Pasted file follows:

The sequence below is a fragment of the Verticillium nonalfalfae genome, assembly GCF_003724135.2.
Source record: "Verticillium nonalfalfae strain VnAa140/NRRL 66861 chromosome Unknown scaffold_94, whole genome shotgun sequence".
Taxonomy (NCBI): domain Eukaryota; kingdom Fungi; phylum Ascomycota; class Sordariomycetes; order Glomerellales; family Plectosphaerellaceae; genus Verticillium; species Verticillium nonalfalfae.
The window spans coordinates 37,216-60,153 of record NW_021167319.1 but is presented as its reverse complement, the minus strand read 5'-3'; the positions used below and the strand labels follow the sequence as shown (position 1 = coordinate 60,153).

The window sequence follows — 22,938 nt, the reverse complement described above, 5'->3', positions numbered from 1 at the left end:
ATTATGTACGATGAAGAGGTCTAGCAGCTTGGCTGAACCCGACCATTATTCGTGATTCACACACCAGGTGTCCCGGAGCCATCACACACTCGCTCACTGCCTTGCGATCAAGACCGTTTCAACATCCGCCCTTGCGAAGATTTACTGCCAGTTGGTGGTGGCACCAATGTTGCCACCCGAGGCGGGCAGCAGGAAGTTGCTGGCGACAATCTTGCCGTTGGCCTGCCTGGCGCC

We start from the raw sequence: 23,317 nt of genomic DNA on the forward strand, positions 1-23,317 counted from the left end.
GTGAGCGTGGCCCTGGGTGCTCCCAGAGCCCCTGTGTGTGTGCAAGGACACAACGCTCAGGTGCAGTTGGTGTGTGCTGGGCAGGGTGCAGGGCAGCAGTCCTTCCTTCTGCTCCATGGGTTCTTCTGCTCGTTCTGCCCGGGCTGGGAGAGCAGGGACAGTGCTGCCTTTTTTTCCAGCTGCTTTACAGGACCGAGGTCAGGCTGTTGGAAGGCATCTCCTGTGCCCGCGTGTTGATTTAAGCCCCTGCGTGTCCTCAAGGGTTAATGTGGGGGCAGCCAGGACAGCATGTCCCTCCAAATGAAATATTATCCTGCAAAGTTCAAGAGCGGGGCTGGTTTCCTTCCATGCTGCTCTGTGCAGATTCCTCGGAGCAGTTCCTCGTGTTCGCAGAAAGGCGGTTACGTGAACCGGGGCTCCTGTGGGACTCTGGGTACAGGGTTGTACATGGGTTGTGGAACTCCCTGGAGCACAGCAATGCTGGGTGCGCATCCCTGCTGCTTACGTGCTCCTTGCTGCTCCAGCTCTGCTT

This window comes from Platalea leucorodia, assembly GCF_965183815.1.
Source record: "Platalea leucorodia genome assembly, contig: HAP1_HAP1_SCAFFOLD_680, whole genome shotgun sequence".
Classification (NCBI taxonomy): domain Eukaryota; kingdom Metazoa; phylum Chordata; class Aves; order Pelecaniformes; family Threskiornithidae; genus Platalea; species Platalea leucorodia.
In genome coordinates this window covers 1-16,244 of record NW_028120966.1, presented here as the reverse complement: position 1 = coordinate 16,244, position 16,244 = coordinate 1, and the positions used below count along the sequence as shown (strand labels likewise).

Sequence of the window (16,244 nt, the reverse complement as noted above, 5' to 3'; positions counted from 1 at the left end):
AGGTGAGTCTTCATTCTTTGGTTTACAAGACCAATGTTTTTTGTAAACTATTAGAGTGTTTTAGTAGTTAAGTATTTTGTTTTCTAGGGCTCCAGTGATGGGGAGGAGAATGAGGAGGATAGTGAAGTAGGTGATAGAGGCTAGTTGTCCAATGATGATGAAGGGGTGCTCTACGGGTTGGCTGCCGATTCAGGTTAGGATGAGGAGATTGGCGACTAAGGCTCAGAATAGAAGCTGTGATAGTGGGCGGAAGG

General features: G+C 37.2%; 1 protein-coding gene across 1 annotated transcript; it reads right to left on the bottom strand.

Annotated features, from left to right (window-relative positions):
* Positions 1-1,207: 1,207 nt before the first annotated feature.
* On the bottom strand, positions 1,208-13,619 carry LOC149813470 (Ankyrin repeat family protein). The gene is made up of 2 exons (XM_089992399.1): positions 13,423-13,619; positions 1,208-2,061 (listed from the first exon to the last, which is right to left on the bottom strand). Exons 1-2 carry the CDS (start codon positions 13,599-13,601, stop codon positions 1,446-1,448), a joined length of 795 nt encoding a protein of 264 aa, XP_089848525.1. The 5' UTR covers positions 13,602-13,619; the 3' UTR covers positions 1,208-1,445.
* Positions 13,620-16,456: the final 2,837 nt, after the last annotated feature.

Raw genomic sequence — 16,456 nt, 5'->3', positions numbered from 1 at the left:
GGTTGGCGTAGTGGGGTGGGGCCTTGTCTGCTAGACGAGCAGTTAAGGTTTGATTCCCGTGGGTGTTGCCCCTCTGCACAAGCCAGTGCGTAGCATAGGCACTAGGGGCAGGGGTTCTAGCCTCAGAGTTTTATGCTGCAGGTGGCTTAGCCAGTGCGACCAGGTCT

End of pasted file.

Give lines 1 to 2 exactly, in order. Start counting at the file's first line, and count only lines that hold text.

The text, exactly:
The sequence below is a fragment of the Verticillium nonalfalfae genome, assembly GCF_003724135.2.
Source record: "Verticillium nonalfalfae strain VnAa140/NRRL 66861 chromosome Unknown scaffold_94, whole genome shotgun sequence".